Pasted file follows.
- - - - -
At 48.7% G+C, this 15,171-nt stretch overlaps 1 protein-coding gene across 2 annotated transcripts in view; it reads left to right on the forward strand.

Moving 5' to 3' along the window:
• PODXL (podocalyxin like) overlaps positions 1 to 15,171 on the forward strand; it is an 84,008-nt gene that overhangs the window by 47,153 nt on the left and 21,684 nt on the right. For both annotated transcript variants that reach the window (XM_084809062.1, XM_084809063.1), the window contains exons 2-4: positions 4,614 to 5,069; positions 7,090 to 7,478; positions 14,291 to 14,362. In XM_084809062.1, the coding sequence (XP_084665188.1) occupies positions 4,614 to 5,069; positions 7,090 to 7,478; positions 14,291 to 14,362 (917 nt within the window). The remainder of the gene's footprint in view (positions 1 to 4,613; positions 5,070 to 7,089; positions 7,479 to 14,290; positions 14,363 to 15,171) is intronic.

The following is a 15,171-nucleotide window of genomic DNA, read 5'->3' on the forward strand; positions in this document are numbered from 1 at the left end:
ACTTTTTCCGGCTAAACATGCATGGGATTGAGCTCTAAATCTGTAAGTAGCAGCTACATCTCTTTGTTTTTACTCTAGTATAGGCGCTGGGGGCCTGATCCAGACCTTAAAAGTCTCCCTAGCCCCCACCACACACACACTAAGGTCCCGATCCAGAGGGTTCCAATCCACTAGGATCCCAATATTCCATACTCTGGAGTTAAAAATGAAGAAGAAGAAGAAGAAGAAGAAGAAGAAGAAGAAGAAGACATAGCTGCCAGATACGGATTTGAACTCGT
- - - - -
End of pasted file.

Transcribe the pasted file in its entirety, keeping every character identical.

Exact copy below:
At 48.7% G+C, this 15,171-nt stretch overlaps 1 protein-coding gene across 2 annotated transcripts in view; it reads left to right on the forward strand.

Moving 5' to 3' along the window:
• PODXL (podocalyxin like) overlaps positions 1 to 15,171 on the forward strand; it is an 84,008-nt gene that overhangs the window by 47,153 nt on the left and 21,684 nt on the right. For both annotated transcript variants that reach the window (XM_084809062.1, XM_084809063.1), the window contains exons 2-4: positions 4,614 to 5,069; positions 7,090 to 7,478; positions 14,291 to 14,362. In XM_084809062.1, the coding sequence (XP_084665188.1) occupies positions 4,614 to 5,069; positions 7,090 to 7,478; positions 14,291 to 14,362 (917 nt within the window). The remainder of the gene's footprint in view (positions 1 to 4,613; positions 5,070 to 7,089; positions 7,479 to 14,290; positions 14,363 to 15,171) is intronic.

The following is a 15,171-nucleotide window of genomic DNA, read 5'->3' on the forward strand; positions in this document are numbered from 1 at the left end:
ACTTTTTCCGGCTAAACATGCATGGGATTGAGCTCTAAATCTGTAAGTAGCAGCTACATCTCTTTGTTTTTACTCTAGTATAGGCGCTGGGGGCCTGATCCAGACCTTAAAAGTCTCCCTAGCCCCCACCACACACACACTAAGGTCCCGATCCAGAGGGTTCCAATCCACTAGGATCCCAATATTCCATACTCTGGAGTTAAAAATGAAGAAGAAGAAGAAGAAGAAGAAGAAGAAGAAGAAGAAGACATAGCTGCCAGATACGGATTTGAACTCGT